DUBAI: The UAE Minister of Foreign Affairs discussed the situation in the Eastern Mediterranean and ways of ensuring security and stability in the region with his Cypriot counterpart on Monday,.
Sheikh Abdullah bin Zayed Al-Nahyan reviewed the prospects of advancing relations with Cyprus in a meeting in Abu Dhabi with Foreign Minister Nikos Christodoulides, UAE state news agency WAM reported.
The two ministers also discussed the global fight against the COVID-19 pandemic and the importance of enhancing international cooperation to ensure fair and equitable access to the vaccine for every country in the world.
Christodoulides praised the UAE’s significant overall efforts to counter the coronavirus pandemic and the efficiency of its adopted measures in mitigating the economic and social effects of the crisis.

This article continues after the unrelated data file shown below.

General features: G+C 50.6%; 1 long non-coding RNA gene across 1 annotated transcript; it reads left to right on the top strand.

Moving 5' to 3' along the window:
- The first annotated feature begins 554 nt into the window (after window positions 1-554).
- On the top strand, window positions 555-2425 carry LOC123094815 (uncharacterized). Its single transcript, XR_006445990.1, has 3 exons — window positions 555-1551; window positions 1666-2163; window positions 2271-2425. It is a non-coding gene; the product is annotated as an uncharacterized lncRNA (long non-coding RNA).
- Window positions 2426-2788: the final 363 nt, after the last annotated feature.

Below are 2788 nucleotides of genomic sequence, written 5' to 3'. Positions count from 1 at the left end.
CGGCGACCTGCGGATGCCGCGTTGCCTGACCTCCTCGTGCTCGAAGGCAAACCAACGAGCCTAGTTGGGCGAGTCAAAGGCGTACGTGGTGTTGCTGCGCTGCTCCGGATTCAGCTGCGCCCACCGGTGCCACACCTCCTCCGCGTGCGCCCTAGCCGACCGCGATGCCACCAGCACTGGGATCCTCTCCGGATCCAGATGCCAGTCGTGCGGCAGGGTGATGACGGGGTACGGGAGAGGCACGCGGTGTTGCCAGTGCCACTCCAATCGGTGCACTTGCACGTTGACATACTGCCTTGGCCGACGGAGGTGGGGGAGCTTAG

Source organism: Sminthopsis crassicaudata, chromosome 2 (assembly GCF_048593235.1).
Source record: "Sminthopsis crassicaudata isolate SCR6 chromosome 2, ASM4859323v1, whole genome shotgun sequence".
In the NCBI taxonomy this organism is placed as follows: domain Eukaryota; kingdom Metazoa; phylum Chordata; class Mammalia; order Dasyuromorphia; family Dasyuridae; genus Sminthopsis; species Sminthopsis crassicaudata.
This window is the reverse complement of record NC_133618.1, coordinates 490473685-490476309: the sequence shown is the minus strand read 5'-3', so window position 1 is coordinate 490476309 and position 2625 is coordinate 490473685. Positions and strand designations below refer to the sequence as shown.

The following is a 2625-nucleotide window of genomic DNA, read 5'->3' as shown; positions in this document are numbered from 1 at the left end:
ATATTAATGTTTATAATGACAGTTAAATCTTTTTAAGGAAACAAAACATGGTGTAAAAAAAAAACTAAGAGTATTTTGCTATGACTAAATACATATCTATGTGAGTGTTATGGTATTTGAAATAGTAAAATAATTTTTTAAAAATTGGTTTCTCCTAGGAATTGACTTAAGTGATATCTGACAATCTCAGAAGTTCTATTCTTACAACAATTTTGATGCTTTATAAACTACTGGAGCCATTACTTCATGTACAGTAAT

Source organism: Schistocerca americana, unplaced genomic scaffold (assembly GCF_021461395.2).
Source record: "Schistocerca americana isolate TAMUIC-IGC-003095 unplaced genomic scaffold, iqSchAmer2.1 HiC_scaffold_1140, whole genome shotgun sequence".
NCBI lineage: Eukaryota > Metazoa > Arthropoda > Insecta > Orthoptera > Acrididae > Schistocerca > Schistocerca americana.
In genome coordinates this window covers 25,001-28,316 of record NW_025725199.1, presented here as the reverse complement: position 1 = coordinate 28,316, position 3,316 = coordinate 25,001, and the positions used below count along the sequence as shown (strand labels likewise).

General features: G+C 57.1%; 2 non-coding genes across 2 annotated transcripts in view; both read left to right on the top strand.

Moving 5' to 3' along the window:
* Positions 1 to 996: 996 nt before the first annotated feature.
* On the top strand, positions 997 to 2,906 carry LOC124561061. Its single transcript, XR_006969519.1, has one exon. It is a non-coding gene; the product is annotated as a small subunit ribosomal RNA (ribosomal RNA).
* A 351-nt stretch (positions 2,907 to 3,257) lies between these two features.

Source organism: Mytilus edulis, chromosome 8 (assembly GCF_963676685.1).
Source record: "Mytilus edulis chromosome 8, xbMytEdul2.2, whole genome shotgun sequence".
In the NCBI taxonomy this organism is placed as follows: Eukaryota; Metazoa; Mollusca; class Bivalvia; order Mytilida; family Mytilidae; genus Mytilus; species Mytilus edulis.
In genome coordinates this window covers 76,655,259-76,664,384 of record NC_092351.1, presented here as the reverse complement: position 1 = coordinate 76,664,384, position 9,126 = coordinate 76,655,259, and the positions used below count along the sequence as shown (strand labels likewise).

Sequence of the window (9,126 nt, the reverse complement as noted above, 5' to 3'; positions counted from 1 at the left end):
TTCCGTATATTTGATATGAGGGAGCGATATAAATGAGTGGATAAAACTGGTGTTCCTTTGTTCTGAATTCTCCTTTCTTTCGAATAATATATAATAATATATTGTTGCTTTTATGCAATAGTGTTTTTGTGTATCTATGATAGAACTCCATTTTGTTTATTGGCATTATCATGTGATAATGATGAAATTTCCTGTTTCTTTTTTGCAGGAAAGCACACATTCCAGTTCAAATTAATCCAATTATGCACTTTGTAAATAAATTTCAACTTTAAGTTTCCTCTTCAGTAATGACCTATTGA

During his visit to the UAE, the Cypriot minister also met with the Speaker of the Federal National Council (FNC), Saqr Ghobash, accompanied with the Ambassador of Cyprus to the UAE, Yannis Michaelides.
During the meeting, both sides discussed ways of strengthening ties in multiple sectors, including in parliamentary areas.
Ghobash said that a Memorandum of Understanding (MoU) on their parliamentary cooperation is required, in addition to reinforcing the role of joint parliamentary friendship committees.
A parliamentary friendship committee between the two countries will hold a meeting in the first quarter of 2021, Ghobash said, and stressed the importance of improving their coordination during global parliamentary events.
Christodoulides said that the UAE was a leading regional and international stature, noting that it is a strategic partner of his country.
He also conveyed the invitation of the President of the House of Representatives of Cyprus to Ghobash to visit Cyprus as head of a parliamentary delegation, to discuss ways of reinforcing their parliamentary ties.